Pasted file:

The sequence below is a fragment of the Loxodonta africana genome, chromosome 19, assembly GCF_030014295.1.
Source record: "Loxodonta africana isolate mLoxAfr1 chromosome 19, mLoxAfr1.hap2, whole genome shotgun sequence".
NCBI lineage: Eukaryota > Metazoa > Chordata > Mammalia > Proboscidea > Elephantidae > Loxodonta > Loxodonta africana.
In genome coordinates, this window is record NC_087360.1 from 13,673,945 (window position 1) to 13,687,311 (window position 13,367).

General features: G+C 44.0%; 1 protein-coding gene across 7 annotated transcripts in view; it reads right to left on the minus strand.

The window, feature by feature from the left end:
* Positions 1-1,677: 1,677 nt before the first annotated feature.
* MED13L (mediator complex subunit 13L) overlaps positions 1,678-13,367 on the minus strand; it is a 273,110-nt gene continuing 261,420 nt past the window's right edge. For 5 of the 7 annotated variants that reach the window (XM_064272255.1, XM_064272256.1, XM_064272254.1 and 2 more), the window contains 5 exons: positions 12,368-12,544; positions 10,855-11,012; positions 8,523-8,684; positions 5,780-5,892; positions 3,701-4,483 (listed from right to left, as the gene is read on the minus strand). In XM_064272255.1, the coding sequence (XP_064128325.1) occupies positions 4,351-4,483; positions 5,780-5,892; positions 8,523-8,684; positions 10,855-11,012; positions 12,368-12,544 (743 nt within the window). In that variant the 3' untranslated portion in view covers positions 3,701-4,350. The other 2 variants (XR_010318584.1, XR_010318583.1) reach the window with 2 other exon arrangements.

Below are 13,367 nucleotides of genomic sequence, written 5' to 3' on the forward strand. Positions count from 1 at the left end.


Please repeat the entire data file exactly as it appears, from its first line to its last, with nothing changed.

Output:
The sequence below is a fragment of the Loxodonta africana genome, chromosome 19, assembly GCF_030014295.1.
Source record: "Loxodonta africana isolate mLoxAfr1 chromosome 19, mLoxAfr1.hap2, whole genome shotgun sequence".
NCBI lineage: Eukaryota > Metazoa > Chordata > Mammalia > Proboscidea > Elephantidae > Loxodonta > Loxodonta africana.
In genome coordinates, this window is record NC_087360.1 from 13,673,945 (window position 1) to 13,687,311 (window position 13,367).

General features: G+C 44.0%; 1 protein-coding gene across 7 annotated transcripts in view; it reads right to left on the minus strand.

The window, feature by feature from the left end:
* Positions 1-1,677: 1,677 nt before the first annotated feature.
* MED13L (mediator complex subunit 13L) overlaps positions 1,678-13,367 on the minus strand; it is a 273,110-nt gene continuing 261,420 nt past the window's right edge. For 5 of the 7 annotated variants that reach the window (XM_064272255.1, XM_064272256.1, XM_064272254.1 and 2 more), the window contains 5 exons: positions 12,368-12,544; positions 10,855-11,012; positions 8,523-8,684; positions 5,780-5,892; positions 3,701-4,483 (listed from right to left, as the gene is read on the minus strand). In XM_064272255.1, the coding sequence (XP_064128325.1) occupies positions 4,351-4,483; positions 5,780-5,892; positions 8,523-8,684; positions 10,855-11,012; positions 12,368-12,544 (743 nt within the window). In that variant the 3' untranslated portion in view covers positions 3,701-4,350. The other 2 variants (XR_010318584.1, XR_010318583.1) reach the window with 2 other exon arrangements.

Below are 13,367 nucleotides of genomic sequence, written 5' to 3' on the forward strand. Positions count from 1 at the left end.